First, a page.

hummingbird(redirected from Trochiliformes)
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hummingbird,common name for members of the family Trochilidae, small, strictly New World birds, related to the swifts, and found chiefly in the mountains of South America. Hummingbirds vary in size from a 2 1-4-in. (6-cm) fairy hummingbird of Cuba (the smallest of all birds) to an 8 1-2-in. (21.6-cm) giant hummer of the Andes, Patagona gigas. Their colors are brilliant and jewellike; the feathers have a prismatic construction that iridesces in changing light. Hummingbirds feed on insects and the nectar of flowers, for which their long, slender (sometimes curved) bills are especially adapted. They are usually seen hovering or darting (at speeds of up to 60 mi/97 km per hr) in the air as they feed in flight; their weak feet cannot support them on flat surfaces. Their wingbeats are so rapid (50–75 beats per sec) that the wings appear blurred. The enormous amount of energy expended on this continuous movement is supported by constant feeding; at night they lapse into a state of torpor like that of animals in hibernation. The nests vary but are usually tiny cups of soft vegetation fastened to the top of a branch. Several species are found in the W and SW United States, e.g., the black-chinned hummingbird and the calliope hummingbird, the smallest (3 in./7.6 cm) of the U.S. species. The only species found in the NE United States is the ruby-throated hummingbird, Archilochus colubris. The male is metallic green above and whitish below, with an iridescent ruby-red throat; the female is dull-colored. The sunbirds, small and brilliant passerine birds of India, Africa, and Australia, are sometimes called hummingbirds in those areas but belong to a different taxonomic order (Passeriformes). Hummingbirds are classified in the phylum ChordataChordata
, phylum of animals having a notochord, or dorsal stiffening rod, as the chief internal skeletal support at some stage of their development. Most chordates are vertebrates (animals with backbones), but the phylum also includes some small marine invertebrate animals.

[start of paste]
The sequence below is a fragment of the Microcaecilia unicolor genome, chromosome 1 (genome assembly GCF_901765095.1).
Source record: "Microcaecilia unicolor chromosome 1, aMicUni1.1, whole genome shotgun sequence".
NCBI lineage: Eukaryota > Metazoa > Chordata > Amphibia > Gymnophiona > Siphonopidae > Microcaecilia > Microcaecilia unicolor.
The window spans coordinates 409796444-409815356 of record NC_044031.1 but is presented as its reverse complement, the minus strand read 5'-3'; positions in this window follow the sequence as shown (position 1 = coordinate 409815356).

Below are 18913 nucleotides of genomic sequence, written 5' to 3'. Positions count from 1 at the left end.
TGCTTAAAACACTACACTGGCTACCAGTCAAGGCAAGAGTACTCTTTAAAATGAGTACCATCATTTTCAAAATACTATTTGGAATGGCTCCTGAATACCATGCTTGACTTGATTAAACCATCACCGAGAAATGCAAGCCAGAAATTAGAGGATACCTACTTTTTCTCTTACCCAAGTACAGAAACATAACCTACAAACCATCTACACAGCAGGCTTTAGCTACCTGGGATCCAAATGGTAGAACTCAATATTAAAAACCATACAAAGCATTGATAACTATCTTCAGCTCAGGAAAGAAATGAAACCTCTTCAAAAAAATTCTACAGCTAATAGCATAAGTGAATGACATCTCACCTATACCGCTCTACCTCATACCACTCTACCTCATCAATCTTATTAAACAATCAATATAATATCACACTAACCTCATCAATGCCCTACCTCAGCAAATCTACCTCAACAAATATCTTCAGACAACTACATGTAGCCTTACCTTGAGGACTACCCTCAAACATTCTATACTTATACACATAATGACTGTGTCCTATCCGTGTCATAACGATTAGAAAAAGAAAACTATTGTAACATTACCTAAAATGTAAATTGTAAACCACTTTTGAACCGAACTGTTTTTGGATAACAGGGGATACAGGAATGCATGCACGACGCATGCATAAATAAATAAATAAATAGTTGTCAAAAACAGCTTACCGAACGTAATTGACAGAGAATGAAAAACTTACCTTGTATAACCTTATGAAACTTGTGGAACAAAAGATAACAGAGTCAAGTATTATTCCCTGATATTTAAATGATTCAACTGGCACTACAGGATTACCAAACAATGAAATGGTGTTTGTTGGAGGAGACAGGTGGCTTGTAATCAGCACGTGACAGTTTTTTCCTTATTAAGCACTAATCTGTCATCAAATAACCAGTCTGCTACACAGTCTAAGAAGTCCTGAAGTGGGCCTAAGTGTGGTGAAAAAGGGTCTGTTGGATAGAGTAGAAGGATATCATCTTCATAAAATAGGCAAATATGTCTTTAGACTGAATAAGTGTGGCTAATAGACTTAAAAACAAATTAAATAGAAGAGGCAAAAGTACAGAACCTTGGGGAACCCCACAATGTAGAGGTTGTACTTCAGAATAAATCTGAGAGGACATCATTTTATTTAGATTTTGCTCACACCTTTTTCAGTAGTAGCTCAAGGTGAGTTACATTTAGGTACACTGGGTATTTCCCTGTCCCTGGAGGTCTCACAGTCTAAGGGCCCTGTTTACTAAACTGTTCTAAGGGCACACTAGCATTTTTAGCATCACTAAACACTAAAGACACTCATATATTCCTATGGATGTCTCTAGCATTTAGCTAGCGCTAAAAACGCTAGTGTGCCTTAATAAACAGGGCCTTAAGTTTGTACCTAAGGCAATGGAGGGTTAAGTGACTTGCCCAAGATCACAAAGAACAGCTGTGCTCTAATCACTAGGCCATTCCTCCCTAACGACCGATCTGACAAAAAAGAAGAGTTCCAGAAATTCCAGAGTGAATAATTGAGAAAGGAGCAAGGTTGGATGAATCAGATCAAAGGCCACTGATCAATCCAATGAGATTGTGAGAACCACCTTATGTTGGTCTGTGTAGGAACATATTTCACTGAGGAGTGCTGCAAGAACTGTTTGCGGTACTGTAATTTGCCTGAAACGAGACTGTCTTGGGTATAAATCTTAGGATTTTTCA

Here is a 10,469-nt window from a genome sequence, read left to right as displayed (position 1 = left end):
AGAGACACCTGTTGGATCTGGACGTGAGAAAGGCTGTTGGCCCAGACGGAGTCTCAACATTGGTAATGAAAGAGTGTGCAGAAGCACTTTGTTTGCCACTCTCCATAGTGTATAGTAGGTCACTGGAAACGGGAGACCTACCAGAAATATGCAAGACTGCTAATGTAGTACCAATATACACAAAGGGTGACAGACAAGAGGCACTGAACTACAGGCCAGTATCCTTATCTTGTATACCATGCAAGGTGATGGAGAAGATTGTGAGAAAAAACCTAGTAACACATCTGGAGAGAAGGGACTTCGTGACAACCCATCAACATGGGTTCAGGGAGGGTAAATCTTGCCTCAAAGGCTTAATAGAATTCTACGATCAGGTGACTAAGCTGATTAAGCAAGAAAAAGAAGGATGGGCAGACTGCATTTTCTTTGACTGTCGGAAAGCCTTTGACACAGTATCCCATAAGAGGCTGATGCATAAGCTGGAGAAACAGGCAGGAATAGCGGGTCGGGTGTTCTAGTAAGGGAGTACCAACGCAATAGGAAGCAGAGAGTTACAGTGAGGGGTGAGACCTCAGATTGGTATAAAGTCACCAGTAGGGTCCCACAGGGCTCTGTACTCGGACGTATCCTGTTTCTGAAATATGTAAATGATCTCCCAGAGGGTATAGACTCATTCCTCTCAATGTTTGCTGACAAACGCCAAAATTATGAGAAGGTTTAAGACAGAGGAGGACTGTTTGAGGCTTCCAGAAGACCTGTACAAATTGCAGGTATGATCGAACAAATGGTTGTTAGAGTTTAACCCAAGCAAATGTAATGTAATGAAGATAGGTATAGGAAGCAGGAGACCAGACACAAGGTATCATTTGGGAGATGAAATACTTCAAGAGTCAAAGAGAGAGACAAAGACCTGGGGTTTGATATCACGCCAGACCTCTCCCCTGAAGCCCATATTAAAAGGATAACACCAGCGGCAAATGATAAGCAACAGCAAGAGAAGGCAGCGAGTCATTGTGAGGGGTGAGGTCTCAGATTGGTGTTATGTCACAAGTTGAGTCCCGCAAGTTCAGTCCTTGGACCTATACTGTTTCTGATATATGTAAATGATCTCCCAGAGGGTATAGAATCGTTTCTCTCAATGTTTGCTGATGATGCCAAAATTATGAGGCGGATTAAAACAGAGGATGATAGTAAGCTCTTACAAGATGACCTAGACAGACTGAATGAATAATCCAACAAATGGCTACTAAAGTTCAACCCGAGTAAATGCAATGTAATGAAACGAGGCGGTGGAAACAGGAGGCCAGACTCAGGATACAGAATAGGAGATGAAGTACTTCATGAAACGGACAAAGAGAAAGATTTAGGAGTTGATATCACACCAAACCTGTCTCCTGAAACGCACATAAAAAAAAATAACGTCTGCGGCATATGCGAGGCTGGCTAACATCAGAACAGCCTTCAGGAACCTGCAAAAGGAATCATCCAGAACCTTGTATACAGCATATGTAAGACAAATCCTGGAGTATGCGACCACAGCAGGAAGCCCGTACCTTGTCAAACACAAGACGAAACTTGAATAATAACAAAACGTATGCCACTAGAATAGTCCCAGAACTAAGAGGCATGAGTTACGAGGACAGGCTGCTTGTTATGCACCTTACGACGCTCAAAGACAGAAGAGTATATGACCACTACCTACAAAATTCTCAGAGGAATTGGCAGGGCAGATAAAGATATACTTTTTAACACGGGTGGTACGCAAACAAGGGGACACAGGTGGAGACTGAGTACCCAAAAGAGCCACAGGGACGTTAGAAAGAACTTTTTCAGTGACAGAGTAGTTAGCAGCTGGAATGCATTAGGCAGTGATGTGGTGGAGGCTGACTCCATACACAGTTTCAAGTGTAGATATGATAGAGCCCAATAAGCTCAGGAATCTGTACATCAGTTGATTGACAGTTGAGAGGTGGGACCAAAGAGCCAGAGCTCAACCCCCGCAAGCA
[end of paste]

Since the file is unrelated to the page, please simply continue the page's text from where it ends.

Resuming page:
..... Click the link for more information. , subphylum Vertebrata, class Aves, order Apodiformes, family Trochilidae.
any one bird of the suborder Trochili of the order Apodiformes. The suborder consists of one family (Trochilidae) comprising 319 species.
Hummingbirds are distributed in America from southern Alaska and Labrador to Terra del Fuego, being particularly diverse in the tropics. They measure from 5.7 to 21.6 cm long and weigh from 1.6 to 20 g. The plumage of the male is usually extremely brilliant; the females are much less brilliant. The flight of the birds is rapid (up to 80 km/hr) and highly maneuverable, reminiscent of the flight of hawkmoths. Small species of hummingbird produce a humming sound with their wings, which are beaten at a rate of as much as 80 times per second (large birds make only eight to ten beats). The birds feed on flowers, sucking out the nectar while hovering; they also gather insects and spiders on plants or catch them in midair.
The enormous expenditure of energy for flight and the heat loss are compensated for by caloric food, such as nectar. Hummingbirds cannot maintain their intensive metabolism around the clock. Therefore, at night, in the cold, or when there is insufficient food they fall into a torpor. In this state the body temperature falls from 39°–43°C to 14.5°-21°C and metabolism is sharply reduced.
Hummingbirds live wherever there are flowers—in deserts, orchards, forests, and mountain meadows—from sea level to 4,500 m (in the Andes). Migratory birds, they leave for the winter from the northernmost and southernmost parts of their area of distribution; they leave the desert during periods of drought. They are polygamous. The female builds the nest, incubates the eggs, and feeds the young. Nests are built on trees and bushes; some species cement their nests with saliva to rocks or leaves just as the swifts do. Two eggs are laid and incubated 14–19 days. Hummingbirds are beneficial as pollinators of plants. The numbers of many species have been sharply reduced as a result of mass exterminations for the use of the skins as decoration.
REFERENCEZhizn ’ zhivotnykh, vol. 5. Moscow, 1970.
A. I. IVANOV